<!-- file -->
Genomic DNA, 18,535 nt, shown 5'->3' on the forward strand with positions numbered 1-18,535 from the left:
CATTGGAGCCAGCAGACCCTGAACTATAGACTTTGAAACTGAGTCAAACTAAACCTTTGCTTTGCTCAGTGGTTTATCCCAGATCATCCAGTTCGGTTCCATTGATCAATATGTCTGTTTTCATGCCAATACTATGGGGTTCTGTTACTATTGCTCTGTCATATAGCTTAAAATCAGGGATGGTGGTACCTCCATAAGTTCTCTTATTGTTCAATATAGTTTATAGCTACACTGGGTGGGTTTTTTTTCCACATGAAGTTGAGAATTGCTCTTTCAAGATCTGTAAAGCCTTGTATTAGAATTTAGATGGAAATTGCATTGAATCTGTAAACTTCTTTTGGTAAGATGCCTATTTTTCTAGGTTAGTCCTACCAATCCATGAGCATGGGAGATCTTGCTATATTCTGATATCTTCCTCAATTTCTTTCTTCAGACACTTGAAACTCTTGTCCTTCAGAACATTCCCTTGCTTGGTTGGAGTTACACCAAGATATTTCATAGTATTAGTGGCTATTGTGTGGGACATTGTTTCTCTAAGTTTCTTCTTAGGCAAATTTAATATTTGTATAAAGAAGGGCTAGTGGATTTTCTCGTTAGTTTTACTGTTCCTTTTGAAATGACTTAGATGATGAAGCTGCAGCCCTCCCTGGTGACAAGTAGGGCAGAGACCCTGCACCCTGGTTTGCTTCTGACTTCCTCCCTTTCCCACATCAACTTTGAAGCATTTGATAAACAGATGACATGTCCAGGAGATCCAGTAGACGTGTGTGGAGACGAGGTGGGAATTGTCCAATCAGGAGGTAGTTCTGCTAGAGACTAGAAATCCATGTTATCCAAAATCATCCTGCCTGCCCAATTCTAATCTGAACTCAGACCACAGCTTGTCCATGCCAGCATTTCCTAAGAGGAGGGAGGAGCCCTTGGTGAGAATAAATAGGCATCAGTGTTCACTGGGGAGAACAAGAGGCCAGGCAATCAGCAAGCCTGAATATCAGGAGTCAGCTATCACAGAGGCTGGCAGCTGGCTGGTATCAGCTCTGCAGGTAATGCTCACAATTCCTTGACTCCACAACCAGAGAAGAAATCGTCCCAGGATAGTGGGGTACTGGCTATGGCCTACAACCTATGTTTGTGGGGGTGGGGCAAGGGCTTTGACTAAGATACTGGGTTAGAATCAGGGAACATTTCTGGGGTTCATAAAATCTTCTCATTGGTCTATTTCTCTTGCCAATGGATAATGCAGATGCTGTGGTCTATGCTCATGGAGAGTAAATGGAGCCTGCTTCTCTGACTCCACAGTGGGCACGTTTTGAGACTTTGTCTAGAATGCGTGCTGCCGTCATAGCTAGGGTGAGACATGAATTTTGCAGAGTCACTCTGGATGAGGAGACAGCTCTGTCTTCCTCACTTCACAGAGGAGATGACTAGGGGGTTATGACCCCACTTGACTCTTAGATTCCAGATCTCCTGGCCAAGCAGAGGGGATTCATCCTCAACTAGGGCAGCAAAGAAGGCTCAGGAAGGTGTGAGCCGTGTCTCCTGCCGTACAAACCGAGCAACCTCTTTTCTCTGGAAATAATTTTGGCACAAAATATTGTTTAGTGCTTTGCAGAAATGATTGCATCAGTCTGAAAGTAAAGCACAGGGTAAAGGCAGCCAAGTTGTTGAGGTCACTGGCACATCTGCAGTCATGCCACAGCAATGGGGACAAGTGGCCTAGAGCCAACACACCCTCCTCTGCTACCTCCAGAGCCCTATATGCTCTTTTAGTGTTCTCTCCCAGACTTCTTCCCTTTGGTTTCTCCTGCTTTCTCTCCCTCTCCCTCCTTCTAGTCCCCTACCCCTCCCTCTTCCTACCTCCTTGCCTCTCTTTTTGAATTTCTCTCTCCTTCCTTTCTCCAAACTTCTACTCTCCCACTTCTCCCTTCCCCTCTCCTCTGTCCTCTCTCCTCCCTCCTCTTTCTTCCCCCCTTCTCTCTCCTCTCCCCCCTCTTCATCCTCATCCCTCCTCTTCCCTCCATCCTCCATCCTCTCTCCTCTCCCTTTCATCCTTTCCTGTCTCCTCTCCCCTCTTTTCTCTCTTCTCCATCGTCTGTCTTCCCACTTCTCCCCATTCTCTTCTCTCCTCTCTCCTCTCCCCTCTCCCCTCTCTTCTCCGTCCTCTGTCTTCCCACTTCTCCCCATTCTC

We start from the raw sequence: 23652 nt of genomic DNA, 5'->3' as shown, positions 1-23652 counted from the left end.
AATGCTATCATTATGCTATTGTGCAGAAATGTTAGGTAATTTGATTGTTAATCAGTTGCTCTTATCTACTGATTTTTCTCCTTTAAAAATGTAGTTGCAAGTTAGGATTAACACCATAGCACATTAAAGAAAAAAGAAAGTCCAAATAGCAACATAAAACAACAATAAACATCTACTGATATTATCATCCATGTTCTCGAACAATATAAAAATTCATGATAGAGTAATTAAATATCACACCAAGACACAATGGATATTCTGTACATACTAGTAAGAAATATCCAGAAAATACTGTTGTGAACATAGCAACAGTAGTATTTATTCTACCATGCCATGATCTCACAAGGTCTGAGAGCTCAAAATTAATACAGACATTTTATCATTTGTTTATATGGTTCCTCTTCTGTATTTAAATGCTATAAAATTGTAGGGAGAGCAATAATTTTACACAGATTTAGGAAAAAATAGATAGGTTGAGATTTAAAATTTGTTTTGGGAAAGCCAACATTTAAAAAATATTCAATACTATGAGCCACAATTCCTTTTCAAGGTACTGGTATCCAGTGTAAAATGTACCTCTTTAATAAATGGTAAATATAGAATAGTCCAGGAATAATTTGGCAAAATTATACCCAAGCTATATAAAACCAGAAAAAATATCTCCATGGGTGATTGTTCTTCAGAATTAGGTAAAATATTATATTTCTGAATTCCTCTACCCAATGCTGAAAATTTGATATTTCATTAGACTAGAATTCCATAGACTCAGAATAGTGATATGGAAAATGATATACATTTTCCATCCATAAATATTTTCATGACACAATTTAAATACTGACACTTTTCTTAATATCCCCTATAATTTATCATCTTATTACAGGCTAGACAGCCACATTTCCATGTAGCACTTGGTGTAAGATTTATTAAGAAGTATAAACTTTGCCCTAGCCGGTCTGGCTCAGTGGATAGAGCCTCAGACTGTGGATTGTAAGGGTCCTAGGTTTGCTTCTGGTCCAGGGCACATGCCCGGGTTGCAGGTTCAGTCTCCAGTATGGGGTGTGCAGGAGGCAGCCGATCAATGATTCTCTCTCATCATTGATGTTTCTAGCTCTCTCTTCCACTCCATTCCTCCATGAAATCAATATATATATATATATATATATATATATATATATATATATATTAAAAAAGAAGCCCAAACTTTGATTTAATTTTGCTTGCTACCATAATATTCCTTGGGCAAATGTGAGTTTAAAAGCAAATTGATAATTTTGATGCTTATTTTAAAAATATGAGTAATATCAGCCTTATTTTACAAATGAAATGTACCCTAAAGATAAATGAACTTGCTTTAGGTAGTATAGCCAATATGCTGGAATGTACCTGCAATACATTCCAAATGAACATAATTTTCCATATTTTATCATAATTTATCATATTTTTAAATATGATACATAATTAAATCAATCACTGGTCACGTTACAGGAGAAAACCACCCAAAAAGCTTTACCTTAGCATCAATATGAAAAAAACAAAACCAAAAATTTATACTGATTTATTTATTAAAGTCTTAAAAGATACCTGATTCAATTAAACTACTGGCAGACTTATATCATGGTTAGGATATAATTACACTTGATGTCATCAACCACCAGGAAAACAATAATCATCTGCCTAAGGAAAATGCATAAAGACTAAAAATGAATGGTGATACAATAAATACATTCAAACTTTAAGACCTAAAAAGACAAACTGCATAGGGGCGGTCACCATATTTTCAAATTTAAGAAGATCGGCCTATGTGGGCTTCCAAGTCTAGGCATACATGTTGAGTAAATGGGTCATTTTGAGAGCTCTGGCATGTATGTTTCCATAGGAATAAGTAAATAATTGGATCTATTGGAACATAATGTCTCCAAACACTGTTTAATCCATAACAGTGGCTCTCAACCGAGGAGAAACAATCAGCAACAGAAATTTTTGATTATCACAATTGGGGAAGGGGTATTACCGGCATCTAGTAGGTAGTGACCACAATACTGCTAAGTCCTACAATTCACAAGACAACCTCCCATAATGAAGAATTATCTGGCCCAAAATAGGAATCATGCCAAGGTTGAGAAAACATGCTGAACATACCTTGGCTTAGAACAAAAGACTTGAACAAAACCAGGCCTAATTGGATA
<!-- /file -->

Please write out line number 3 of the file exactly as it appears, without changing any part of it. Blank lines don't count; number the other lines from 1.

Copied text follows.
We start from the raw sequence: 23652 nt of genomic DNA, 5'->3' as shown, positions 1-23652 counted from the left end.